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In a world seemingly ruled by ego, Boulder-based singer-songwriter John Vecchiarelli is a definite exception. "I don't know the name of one chord I play," he confesses. A largely self-taught strummer who picked up the guitar less than two years ago, Vecchiarelli adds that he's a big jazz fan, but "I'm not a good enough player to improvise." There's no danger of his copping licks or chord progressions from favorite performers, he believes--simply because he can't.
Neither are Vecchiarelli's vocal stylings fettered by any formal training. While his deliberately groovy phrasing is ballsy enough to make any Seattle resident sit up and take notice, he's never studied voice under an expert's tutelage. His experience has been that, as he says, "you naturally find a sort of right way to do things without hurting yourself."
In spite of his apparent anti-intellectualism, however, Vecchiarelli is rapidly becoming one of the more interesting performers on Denver's postgrunge alternative-music scene. He's also a better musician than he allows. While his guitar work remains somewhat rudimentary, he's been pounding the drums since age eight. And since moving to Colorado a decade ago, he has kept time for acts as diverse as the Liz Barnez Band, with whom he still appears on occasion, and Sic 'Em Fifi, a now-defunct act in which he also wrote lyrics and sang. During his career, Vecchiarelli asserts, he has played "every style of music known to man" with virtually every musician in the Denver-Boulder area.
Of these players, the other members of Fifi were the ones most closely associated with Vecchiarelli. Just over a year ago, though, it became clear to him that he and these bandmates were heading in different directions artistically. As a result, Vecchiarelli and former Fifi bassist Glenn Esparza left the group to form the appropriately named Splinter--an outfit intended to provide a vehicle for Vecchiarelli's growing output as a songwriter.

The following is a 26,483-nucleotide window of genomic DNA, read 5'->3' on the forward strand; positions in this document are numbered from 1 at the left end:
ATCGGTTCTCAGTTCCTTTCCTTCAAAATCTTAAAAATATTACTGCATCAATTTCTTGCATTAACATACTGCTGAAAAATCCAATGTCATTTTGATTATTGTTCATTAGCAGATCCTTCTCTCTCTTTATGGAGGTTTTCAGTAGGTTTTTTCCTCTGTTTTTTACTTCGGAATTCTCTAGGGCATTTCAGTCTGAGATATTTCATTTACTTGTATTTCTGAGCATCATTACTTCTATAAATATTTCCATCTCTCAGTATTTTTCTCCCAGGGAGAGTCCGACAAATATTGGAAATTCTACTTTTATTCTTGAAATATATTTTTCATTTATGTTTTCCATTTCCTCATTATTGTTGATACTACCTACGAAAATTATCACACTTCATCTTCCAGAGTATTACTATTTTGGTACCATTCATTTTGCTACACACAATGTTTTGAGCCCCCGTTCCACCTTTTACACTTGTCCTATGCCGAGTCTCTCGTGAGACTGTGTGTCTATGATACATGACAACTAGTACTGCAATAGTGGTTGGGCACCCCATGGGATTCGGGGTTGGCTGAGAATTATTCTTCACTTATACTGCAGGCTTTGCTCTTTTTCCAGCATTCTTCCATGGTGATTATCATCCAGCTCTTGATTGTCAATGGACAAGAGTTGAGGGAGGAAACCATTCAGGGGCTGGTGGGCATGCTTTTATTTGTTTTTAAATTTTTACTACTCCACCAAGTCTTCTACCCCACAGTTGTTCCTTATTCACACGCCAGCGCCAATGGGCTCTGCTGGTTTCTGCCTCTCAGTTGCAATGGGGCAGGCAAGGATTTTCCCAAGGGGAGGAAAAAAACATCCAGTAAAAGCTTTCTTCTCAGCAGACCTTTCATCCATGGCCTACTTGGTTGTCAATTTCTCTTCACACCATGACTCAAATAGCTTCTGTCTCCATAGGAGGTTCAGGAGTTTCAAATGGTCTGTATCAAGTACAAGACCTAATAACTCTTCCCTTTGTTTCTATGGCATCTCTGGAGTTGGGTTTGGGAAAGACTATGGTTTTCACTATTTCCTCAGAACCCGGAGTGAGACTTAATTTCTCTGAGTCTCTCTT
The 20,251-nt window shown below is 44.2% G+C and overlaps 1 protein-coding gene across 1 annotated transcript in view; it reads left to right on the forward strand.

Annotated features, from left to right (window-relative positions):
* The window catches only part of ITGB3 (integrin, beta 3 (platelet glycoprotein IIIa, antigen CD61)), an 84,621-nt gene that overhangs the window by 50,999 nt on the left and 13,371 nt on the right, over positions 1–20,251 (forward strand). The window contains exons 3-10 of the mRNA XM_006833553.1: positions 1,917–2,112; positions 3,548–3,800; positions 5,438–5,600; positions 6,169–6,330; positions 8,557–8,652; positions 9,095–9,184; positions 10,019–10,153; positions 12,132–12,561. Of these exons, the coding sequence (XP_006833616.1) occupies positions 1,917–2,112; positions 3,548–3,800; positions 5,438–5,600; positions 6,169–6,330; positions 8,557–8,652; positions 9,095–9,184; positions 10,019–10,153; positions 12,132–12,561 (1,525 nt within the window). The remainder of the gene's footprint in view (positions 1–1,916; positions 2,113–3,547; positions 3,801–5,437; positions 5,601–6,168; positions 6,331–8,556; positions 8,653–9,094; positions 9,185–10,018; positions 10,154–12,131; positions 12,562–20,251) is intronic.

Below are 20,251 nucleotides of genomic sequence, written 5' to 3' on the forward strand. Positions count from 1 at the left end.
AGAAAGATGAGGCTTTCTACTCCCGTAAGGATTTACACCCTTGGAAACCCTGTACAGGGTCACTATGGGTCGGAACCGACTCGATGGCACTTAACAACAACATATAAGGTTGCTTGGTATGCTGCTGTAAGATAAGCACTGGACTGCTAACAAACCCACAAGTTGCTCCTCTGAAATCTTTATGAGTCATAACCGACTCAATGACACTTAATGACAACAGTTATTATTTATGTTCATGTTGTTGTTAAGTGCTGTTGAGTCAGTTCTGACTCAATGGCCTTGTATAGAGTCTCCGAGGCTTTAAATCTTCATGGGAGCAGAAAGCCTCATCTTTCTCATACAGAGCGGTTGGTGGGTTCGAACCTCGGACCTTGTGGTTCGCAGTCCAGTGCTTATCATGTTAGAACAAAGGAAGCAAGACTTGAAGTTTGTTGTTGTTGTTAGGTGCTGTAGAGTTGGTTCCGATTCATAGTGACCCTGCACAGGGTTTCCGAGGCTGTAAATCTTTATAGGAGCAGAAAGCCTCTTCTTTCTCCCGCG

"The first time I ever got on stage with a guitar in my hands was with Splinter," Vecchiarelli recalls, "and that was last April." When the fledgling three-piece lost its drummer a short time later, Vecchiarelli was pushed still closer to the spotlight. In order to fulfill a Splinter commitment made before the group fell apart, he offered to perform a show backed only by his own electric-guitar playing, which he admits was even more primitive than it is at present. Nonetheless, his set was so well received that solo gigs now take up a fair portion of his schedule. In the meantime, Vecchiarelli says, "I think I have a newfound respect for solo artists--because it's just you. There's nothing to hide behind or anything. It's kind of scary, but I've grown to be somewhat comfortable with it."
In concert, Vecchiarelli's meandering melodies and droning, sometimes discordant fretwork come off like the products of a wayward Stone Temple Pilot--but one with little regard for a Top 40 flight plan. "To me," the singer says, "music is a re-creation of a feeling or a mood or an emotion." In his case, he's as likely to be inspired by a Jawbox CD, a Flannery O'Connor novel or a Quentin Tarantino film. He pours his soul into the delivery of his largely metaphorical compositions, which often deal with personal politics and the struggle for identity. While doing so, he rarely makes eye contact with his audience. Similarly, his attempts at between-song banter are most often limited to an occasional "thank you."
As a lyricist, Vecchiarelli concedes, "I don't exactly call a spade a spade." Instead, he carefully arranges words based as much on the rhythm of their syllables as on their literal content. This practice achieves an effect somewhere between that of an Impressionist watercolor and self-indulgent rambling, depending on your tastes.
The reactions of local clubgoers to Vecchiarelli's muscular mood music have been decidedly mixed thus far. Even so, he claims that a record label he declines to name for fear of jinxing himself already is courting him to sign a publishing deal. He also insists that he's received a few offers to make a solo CD.
Vecchiarelli has not accepted any of these deals, he says, because he fears that the arrangements might prevent him from performing his songs with a full band, which is something he still hopes to do. He admits to occasionally feeling "baffled" by the demands involved with advancing his ensemble and solo aspirations without forsaking either path. "But I guess I should give myself time," he says. "I haven't been at it that long.